- Sipping straight from the source can take some effortful sipping and can become tiresome.
Method 2 – Use a “Standard” Water Bottle
Another way to use the LifeStraw is to fill a water bottle with untreated water, screw on the Life Straw on top of the bottle, then squeeze the water through the filter.
This method requires a water bottle with a thread count of about 6 threads per inch for the bottle’s neck. Many water bottles already have these dimensions however some do not. I originally used a Dasani water bottle that has a thread that was too small for the LifeStraw. A Smart Water bottle had the appropriate dimensions. Most water bottle necks have somewhere between 5 and 12 threads per inch. The Smart Water Bottle has roughly 6 threads per inch and works great. For reference, the space between each thread on the Smart Water bottle is ~0.19″
Update: The LifeStraw’s official threading is PCO 1881 according to their design team.
To connect the LifeStraw to the water bottle, first, open the bottom of the LifeStraw and unscrew the cover.
This allows you now to screw the LifeStraw onto a water bottle with a neck of ~6 threads per inch.
- The ability to filter and drink water without immediate access to a water source.
- The convenience of being able to filter and drink water without having to kneel or crouch over the water source.
- Must have a water bottle with the right thread size.
- The water bottle “collapses” in on itself and must be filled again when too much volume has been filtered out by pushing the water through the filter.
Method 3 – The Gravity Bag
The Gravity-Fed water bag method allows you to fill a large bag with unfiltered water, then filter the water through the LifeStraw using gravity. It is the most effective method for volume as the Gravity Bag used in this post can hold 1.5 gallons of water.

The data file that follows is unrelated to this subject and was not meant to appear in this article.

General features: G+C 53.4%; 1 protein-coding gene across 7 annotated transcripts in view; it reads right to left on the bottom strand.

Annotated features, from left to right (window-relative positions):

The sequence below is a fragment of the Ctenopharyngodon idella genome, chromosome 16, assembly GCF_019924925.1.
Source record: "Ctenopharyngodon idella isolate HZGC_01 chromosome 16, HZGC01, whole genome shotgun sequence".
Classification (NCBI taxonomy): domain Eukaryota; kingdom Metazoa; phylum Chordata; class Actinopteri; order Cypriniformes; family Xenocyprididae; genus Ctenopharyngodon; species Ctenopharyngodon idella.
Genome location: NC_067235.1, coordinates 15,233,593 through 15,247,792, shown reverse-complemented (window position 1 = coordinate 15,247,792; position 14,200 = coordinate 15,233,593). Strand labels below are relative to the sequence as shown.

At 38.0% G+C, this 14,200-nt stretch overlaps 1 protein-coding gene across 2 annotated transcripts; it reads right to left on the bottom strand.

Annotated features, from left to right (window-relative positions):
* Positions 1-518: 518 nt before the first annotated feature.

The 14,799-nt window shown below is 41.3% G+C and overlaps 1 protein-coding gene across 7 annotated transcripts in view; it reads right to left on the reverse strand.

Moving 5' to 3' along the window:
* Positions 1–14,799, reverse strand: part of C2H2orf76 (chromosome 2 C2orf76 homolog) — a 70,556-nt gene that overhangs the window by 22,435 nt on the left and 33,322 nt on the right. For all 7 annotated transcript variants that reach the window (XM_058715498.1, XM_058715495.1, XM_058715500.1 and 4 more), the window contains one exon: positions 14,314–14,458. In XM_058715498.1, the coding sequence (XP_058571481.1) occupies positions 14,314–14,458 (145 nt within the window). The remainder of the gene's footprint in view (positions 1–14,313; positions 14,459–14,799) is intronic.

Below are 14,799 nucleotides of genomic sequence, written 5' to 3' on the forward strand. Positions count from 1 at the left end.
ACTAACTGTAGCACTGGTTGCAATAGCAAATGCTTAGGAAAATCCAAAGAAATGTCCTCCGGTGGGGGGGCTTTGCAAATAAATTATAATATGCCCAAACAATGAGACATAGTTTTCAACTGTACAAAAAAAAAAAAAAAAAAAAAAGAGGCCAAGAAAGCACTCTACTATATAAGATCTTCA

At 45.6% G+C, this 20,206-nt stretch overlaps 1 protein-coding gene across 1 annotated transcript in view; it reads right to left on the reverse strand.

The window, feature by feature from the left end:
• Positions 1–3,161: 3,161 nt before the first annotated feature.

This method requires:
- A water source
- A LifeStraw
- A Gravity-Fed Water Bag + hanging strap
- A water bottle or container for the water
First, fill the bag with water and hang it up using the strap.
Next, add the tube attachment and clamp close the tube with the provided clamp to prevent water from escaping. The water should flow down to the edge of the clamp.
Now plug the tube into the bottom of the LifeStraw. There is a small hole for the tube to fit onto.
Lastly, open the clamp on the tube and let the clean water flow into a bottle or container.
- Filter lots of water without having to sip or squeeze. Gravity does all the work.
- Great for the campsite when you need lots of water readily available for various needs.
- More equipment is needed and the setup is bulkier.
- It can be difficult to find a convenient place to strap the bag.
When done drinking from the LifeStraw (via the manual):
Regularly blow air through your filter after drinking to keep the filter clean and prevent it from clogging. Close both caps when not in use.
And that’s how it’s done! You just upped your survival skills big time.
***Please consult the LifeStraw manual before drinking any water from a source of water that is not already safe to drink from.***